Furthermore, the origin of oil and gas industry is often traced to the discovery of rock oil in the 1850s and the first oil well striking petroleum in 1859 in Titusville, Pennsylvania, United States of America[4]. From this humble beginning came the multi trillion dollar oil industry and the development of the framework for the commercial exploration and exploitation of the fuel that will power the great technology advances of the late 19th, 20th and 21st centuries.

However, in Nigeria, the first commercial discovery of oil was in June, 1956, by the then Shell

D’Archy Petroleum Development Company in Oloibiri, in present day Bayelsa State[5]. Within our current regime which was established under the Petroleum Act 1969[6].

1.2. Statement of the Problem
The crisis over ownership of mineral resources in Nigeria is in diverse folds which have led to several heated debates, conflicts and misinterpretations. Some of these conflicts are between the

Federal and State Government and the Local Communities and the Government. The Federal and

State conflict that is branded “Resource Control” calls for fair, just, equitable and manageable natural resources sharing formula that shall be favourable to every Nigerian. Resource control is the legal incidence of ownership of natural resources. The basic principle of our Property Law is that he who owns a thing of value manages it. In the words of Hon. Justice Tobi JCA (as he then was), in Abraham & Anor v. Olorunfumi & Ors[7], the distinguished jurist observed thus: “in so far as the property is his and inheres in him, nobody can say anything. He is the alpha and omega of the property. The property begins with him and ends with him”.

When one considers the above principle of our property law and the case cited above in the light of ownership pattern in Nigeria, one would be left with the view that our laws contradict each other. This is because the Constitution[8] and the Petroleum Act[9] has vested the control and ownership of all mineral resources on the Federal Government.

Another puzzle that will prick the mind of any close observer of this area of our jurisprudence is the provision of the Land Use Act. This is because we cannot talk about mineral resources without mentioning land that actually houses these mineral resources.  The Act states thus[10]:

Subject to the provision of this Act, all the land comprised in the Territory of each state of the Federation are hereby vested in the Governor of the State and such land shall be held in trust and administered for the use and common benefit of all Nigerians in accordance with the provisions of this Act.

The question is what is the place of the people who were the original owners of the land since trusteeship of the lands in any state in Nigeria has been vested on the state governor and the mineral resources found on the land is owned by the Federal Government. This is the problem with the Land Use Act. In the raging debates over who should control what resources, the interest of the oil producing communities and the occupiers of the land have been relegated to the background. The pertinent questions now are:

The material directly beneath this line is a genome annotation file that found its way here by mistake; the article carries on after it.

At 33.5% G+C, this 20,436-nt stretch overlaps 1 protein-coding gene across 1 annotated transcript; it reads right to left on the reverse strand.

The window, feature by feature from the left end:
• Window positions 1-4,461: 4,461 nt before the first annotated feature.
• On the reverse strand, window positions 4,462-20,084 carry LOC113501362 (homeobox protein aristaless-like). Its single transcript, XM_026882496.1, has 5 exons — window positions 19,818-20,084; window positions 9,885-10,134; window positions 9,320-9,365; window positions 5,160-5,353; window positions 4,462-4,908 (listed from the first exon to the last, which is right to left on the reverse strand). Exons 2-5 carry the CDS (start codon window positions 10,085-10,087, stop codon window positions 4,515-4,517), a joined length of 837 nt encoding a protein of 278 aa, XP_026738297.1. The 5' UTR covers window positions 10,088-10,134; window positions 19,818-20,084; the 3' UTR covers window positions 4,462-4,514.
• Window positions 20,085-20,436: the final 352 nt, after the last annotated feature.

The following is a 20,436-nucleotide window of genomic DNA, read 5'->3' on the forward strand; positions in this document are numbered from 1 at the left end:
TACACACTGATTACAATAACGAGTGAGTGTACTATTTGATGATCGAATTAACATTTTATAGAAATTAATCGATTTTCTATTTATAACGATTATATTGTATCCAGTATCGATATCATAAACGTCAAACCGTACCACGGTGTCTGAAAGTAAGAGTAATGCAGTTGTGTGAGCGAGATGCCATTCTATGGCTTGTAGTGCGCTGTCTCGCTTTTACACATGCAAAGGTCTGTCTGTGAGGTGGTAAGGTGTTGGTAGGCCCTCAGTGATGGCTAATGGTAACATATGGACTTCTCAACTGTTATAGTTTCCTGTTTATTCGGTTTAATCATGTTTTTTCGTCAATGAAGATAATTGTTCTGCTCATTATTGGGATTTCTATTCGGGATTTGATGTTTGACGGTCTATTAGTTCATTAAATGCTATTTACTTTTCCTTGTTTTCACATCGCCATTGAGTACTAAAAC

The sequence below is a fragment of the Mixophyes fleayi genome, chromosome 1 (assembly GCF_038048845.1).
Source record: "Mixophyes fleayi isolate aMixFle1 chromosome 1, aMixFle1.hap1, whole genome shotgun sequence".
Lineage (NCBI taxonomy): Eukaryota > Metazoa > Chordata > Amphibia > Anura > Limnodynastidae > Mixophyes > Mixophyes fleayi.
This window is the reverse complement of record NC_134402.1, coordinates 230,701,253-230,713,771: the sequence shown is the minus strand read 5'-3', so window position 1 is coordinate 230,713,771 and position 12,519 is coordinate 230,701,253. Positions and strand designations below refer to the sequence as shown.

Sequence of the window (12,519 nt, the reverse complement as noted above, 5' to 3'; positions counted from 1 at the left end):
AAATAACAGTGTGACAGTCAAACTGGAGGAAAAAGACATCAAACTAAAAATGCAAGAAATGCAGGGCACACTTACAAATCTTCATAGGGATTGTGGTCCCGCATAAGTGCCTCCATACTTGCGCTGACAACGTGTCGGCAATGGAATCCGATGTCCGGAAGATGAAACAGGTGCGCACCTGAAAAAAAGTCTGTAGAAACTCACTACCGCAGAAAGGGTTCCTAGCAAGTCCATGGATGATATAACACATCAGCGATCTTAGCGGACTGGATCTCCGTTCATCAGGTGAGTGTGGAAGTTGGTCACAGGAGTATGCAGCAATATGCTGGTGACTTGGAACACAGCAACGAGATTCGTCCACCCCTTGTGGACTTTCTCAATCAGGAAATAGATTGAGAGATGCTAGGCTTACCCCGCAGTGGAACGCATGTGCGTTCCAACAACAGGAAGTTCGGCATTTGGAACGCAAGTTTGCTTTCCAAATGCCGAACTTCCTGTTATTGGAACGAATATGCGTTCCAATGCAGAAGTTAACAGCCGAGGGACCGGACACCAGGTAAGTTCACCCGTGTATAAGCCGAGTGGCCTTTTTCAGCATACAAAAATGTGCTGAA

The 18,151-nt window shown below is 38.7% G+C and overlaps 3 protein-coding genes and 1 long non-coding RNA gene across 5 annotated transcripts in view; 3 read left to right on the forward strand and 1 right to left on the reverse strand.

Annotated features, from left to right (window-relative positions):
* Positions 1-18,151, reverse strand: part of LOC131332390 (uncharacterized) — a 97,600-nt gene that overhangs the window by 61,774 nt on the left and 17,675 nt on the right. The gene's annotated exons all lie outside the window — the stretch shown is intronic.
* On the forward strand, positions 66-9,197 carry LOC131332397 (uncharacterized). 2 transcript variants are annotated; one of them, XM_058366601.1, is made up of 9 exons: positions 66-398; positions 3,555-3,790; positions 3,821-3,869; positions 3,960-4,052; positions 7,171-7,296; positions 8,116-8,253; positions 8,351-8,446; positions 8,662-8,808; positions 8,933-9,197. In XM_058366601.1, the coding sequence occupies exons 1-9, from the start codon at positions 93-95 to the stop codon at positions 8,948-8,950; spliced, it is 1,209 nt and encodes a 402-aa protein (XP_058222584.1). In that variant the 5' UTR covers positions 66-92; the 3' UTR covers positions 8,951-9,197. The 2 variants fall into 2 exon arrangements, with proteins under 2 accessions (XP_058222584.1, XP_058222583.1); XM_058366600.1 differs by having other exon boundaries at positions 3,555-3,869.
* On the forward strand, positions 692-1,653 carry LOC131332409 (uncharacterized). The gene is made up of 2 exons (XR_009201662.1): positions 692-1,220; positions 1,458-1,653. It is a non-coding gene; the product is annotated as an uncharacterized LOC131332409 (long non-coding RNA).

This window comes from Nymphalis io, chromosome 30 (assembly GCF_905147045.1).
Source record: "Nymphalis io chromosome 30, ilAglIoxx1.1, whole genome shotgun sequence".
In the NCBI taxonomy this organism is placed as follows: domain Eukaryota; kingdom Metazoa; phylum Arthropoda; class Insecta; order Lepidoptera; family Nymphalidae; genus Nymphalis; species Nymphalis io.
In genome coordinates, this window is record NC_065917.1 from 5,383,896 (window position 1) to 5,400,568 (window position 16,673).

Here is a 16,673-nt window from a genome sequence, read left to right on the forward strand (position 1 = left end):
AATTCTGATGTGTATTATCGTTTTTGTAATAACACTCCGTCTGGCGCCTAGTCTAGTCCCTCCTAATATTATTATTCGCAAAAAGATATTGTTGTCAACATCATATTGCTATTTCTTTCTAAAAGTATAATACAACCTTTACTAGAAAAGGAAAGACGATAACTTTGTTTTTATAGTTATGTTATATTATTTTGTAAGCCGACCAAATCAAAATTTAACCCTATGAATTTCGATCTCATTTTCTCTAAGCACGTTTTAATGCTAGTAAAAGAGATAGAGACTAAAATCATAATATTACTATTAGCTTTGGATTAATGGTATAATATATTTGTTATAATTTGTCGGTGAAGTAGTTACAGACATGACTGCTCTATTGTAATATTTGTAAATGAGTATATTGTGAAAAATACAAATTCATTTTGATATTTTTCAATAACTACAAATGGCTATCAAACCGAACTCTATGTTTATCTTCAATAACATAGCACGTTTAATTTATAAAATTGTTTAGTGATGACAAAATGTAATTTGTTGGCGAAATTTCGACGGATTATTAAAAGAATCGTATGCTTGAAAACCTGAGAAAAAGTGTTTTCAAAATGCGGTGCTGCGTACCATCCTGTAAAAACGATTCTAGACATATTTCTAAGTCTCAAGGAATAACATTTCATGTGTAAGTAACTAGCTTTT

Can the existing laws relating to the ownership of mineral resources in Nigeria be said to be
beneficial to the people of the Niger Delta region?

Can the concept of ownership of the natural resources be said to be the root cause of the agitation in the Niger Delta region?
Why has oil wealth failed to translate into rapid economic growth and increased standard of living for the Niger Delta region and Nigerians?
Should the people of the Niger Delta region be blamed for the natural resources bestowed on them by Mother Nature?
Is the issue of resource control merely a struggle control of the resources of the Niger Delta?

1.3  Aims and Objectives of the Research
This dissertation is aimed at considering the rights of the Niger Delta States in relation to the ownership and control of mineral resources under Nigerian Law. The choice of this topic stems from the fact that though the course is a viable one and many scholars have written on this issue but have concentrated more on state sovereignty over her natural resources. What then is the position of the people who are at the end point of every move in Nigeria? However some lacuna has been discovered. Accordingly, my objective in this work will be

To examine the legal framework of ownership of mineral resources in Nigeria vis-à-vis its application and impact on the people.
To assess the adequacy of the existing provisions of our local legislations in relation to ownership and control of mineral resources.
To highlight defects and shortcomings in the existing laws.
To re-examine the rights of the oil producing communities in Nigeria
To ensure that suggestions made would be geared towards improvement that would enhance
Nigeria’s ownership right over her mineral resources.

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AN ANALYSIS OF THE LEGAL RIGHTS OF THE NIGER DELTA STATES IN RELATION TO OWNERSHIP AND CONTROL OF MINERAL RESOURCES UNDER NIGERIAN